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Friday, 8 August 2014

Neil Bissoondath's Selling Illusions. The Cult of Multiculturalism in Canada: 20 Years Later

by Ricardo Duchesne

Neil Bissoondath: Selling Illusions

As the subtitle of Neil Bissoondath's book says, multiculturalism is a "cult" in Canada, not a typical cult in which a small group of very devoted supporters worship something or someone, but a cult officially endorsed by the elites across the nation, seemingly accepted by the majority, inscribed in the legal system, the media, schools, textbooks, historical narratives, and endorsed by all the political parties. Published in 1994, this became one of the most controversial books in 1990s Canada; in the revised edition published in 2002, Bissoondath recounts the "roller-coaster ride" he experienced upon publication, the many reviews, promotion circuit across the country, rounds of media interviews and talks at universities and community colleges, phone-in shows on local television, and addresses to "audiences in one packed hall after another".

But he soon noticed that the "unduly critical" responses were coming not from the general public, but the established media, political parties, and university professors. The many Canadians he encountered in his talks were either sympathetic or quite willing to discuss the arguments of the book. The "cult" of multiculturalism has been, indeed, a state-sanctioned ideology imposed from above without democratic consent. Bissoondath refers to a survey conducted in 1993 in which about 72 percent of the respondents stated that Canadian multiculturalism was not working and should be replaced by the cultural melting pot policy of the United States. The argument of Selling Illusions is in line with the feelings of these respondents: multiculturalism encourages immigrants to hold on to the habits, values, and ethnic identities of their former homelands rather than assimilate into the culture of Canada.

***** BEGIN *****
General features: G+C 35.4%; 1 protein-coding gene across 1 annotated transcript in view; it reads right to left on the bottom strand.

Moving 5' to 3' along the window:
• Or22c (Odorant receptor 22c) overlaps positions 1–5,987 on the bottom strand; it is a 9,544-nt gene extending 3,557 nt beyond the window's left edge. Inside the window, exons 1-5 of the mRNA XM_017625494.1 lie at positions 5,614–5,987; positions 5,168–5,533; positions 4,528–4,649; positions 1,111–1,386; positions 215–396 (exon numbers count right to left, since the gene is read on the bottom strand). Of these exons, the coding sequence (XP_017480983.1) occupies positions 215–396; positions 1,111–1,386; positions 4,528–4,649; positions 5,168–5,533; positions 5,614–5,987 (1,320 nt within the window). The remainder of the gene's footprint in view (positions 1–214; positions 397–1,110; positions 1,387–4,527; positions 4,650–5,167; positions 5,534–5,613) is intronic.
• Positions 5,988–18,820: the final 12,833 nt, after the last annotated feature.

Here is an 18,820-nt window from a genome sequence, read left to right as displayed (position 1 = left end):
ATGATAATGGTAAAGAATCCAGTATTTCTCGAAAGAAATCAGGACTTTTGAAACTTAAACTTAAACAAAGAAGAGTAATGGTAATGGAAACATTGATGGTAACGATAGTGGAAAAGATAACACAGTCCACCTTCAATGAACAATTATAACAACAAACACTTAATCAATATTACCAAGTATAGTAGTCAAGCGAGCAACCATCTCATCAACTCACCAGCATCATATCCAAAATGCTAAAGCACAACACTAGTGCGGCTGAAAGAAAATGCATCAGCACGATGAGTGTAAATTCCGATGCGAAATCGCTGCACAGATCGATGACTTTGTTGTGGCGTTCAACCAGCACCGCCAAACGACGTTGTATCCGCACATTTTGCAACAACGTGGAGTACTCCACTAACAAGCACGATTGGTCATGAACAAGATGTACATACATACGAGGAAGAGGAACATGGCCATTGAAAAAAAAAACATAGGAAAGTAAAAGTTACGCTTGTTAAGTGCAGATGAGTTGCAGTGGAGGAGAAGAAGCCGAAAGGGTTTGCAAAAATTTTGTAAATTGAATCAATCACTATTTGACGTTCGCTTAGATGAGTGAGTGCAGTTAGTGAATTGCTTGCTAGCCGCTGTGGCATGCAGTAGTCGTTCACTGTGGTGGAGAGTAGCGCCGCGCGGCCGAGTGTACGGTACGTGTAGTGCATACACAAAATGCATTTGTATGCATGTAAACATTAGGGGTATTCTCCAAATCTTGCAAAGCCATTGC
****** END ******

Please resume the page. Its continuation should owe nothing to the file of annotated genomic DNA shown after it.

Multiculturalism is more Realistic than Assimilation

My position is closer to the multicultic view of the elites — but for diametrically opposite reasons. The general public senses that something is amiss in Canada but misses the target in believing that the problem is multiculturalism. The problem is not multiculturalism as such; it is the policy of mass immigration from non-European cultures. Will Kymlicka, and other communitarians such as Charles Taylor, are right: individual fulfillment is not something that can be achieve in isolation but only as a member of a community; a constituent component of a community is the cultural and ethnic identity of the members belonging to it. One of the key goals of multiculturalism is for "mainstream" Canadians to acknowledge the attachment of minorities to their respective ancestral communities; hundreds of thousands of immigrants arriving from non-European lands every year cannot be expected to brush aside their customs and ethnic identities; they must be given recognition; to demand that immigrants relinquish their beliefs and traditions for the "mainstream values" of Canadians is a form of cultural supremacism, for it amounts to the belief that the "Western ways" of the majority of Canadians are better than the ways of immigrants.

The policy of multiculturalism, of course, does not call upon immigrants to create a new political order with illiberal institutions but expects them to accept freedom of speech, representative government, and cultural pluralism, that is, tolerance of the day-to-day habits, languages, foods, music, dressing styles, and many other aspects that make up the day-to-day lives of different ethnic groups. Multiculturalism encourages immigrants and mainstream Canadians, everyone, to accept a multiethnic and a multicultural life-world (if I may use the language of sociological theory), at the same time that everyone agrees that liberalism offers the best political framework for the existence of this life-world of coexisting and interacting lifestyles, rather than a common or uniform (Eurocentric) life-world.